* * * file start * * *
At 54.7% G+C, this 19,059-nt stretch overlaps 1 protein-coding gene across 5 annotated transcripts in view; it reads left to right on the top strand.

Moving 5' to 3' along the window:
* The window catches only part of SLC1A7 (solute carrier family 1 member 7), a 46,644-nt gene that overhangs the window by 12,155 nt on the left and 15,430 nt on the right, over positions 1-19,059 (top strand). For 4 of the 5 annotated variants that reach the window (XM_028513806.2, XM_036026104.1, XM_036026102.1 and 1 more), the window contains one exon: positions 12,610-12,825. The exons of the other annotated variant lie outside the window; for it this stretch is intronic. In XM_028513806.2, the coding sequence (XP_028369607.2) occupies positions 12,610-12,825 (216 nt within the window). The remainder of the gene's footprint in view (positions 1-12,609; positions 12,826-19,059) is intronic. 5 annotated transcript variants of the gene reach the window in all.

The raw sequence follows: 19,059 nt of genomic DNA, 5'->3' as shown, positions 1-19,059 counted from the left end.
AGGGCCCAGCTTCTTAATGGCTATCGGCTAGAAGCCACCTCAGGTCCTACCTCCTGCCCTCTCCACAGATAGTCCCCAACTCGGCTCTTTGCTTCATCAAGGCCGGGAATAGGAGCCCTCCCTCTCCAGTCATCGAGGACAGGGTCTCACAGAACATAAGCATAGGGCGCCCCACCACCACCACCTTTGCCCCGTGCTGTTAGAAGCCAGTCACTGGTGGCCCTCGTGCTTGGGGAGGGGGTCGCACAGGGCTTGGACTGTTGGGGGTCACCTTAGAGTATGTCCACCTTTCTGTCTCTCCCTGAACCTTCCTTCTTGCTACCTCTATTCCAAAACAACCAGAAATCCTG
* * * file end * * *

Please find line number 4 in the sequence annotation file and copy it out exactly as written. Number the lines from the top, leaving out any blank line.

The raw sequence follows: 19,059 nt of genomic DNA, 5'->3' as shown, positions 1-19,059 counted from the left end.